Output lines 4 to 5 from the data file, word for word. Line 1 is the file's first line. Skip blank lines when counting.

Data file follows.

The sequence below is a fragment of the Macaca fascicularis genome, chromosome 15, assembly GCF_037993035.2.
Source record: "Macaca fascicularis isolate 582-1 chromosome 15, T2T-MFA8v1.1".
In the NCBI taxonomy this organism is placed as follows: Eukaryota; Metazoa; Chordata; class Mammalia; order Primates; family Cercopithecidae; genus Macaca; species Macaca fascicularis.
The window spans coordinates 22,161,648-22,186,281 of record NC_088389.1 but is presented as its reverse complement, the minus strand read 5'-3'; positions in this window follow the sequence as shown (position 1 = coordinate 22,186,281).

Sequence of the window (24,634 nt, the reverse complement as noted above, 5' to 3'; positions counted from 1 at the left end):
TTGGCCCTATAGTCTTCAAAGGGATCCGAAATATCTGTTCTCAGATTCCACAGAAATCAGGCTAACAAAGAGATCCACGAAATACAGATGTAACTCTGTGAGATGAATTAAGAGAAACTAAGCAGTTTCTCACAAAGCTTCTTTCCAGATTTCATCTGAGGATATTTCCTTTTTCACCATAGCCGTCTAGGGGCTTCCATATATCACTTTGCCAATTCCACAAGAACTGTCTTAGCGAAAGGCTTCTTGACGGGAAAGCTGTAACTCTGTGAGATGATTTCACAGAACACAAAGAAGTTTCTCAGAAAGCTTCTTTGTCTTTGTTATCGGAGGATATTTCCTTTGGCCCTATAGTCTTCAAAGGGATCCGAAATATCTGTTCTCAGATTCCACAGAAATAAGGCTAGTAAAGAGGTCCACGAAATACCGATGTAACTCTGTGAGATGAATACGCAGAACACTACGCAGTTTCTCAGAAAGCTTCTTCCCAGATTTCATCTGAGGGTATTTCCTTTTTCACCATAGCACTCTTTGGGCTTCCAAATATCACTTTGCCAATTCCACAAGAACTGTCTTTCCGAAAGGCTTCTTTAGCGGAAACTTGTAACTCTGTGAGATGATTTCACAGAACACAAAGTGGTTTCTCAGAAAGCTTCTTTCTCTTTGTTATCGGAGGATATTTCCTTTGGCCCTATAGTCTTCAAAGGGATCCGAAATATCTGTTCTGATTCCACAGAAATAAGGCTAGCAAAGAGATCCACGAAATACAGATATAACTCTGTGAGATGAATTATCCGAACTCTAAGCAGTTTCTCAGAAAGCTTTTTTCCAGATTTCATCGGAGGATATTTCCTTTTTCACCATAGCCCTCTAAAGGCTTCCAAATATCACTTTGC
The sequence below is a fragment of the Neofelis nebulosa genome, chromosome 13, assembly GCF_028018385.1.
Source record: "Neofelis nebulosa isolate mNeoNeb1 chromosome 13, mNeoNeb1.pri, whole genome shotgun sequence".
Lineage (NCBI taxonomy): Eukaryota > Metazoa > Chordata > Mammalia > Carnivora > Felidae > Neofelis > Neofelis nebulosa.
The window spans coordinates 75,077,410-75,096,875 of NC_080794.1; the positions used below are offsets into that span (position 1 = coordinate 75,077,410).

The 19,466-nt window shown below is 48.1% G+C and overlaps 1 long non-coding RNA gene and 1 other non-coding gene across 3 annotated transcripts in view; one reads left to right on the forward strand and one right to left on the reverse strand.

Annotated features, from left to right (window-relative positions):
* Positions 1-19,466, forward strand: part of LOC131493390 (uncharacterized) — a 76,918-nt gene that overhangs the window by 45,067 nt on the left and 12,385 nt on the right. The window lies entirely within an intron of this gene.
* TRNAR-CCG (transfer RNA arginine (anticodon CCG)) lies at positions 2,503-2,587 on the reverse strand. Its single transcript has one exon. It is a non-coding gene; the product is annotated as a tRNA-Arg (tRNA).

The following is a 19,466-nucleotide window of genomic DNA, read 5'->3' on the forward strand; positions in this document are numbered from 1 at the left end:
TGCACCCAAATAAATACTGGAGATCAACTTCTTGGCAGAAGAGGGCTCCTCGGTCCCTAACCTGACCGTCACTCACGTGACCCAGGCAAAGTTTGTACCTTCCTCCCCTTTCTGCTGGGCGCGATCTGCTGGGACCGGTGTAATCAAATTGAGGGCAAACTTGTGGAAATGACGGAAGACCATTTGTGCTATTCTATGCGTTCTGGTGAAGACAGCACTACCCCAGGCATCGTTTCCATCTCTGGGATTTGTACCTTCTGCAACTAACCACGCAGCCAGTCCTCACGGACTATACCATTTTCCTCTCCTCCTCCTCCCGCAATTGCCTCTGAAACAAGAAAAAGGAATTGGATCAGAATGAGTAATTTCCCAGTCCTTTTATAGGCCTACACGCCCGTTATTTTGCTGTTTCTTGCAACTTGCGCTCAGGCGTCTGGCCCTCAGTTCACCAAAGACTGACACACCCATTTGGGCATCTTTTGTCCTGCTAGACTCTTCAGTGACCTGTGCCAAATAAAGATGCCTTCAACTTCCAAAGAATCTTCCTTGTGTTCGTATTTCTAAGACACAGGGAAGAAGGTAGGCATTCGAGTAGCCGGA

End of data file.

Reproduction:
The window spans coordinates 22,161,648-22,186,281 of record NC_088389.1 but is presented as its reverse complement, the minus strand read 5'-3'; positions in this window follow the sequence as shown (position 1 = coordinate 22,186,281).

Sequence of the window (24,634 nt, the reverse complement as noted above, 5' to 3'; positions counted from 1 at the left end):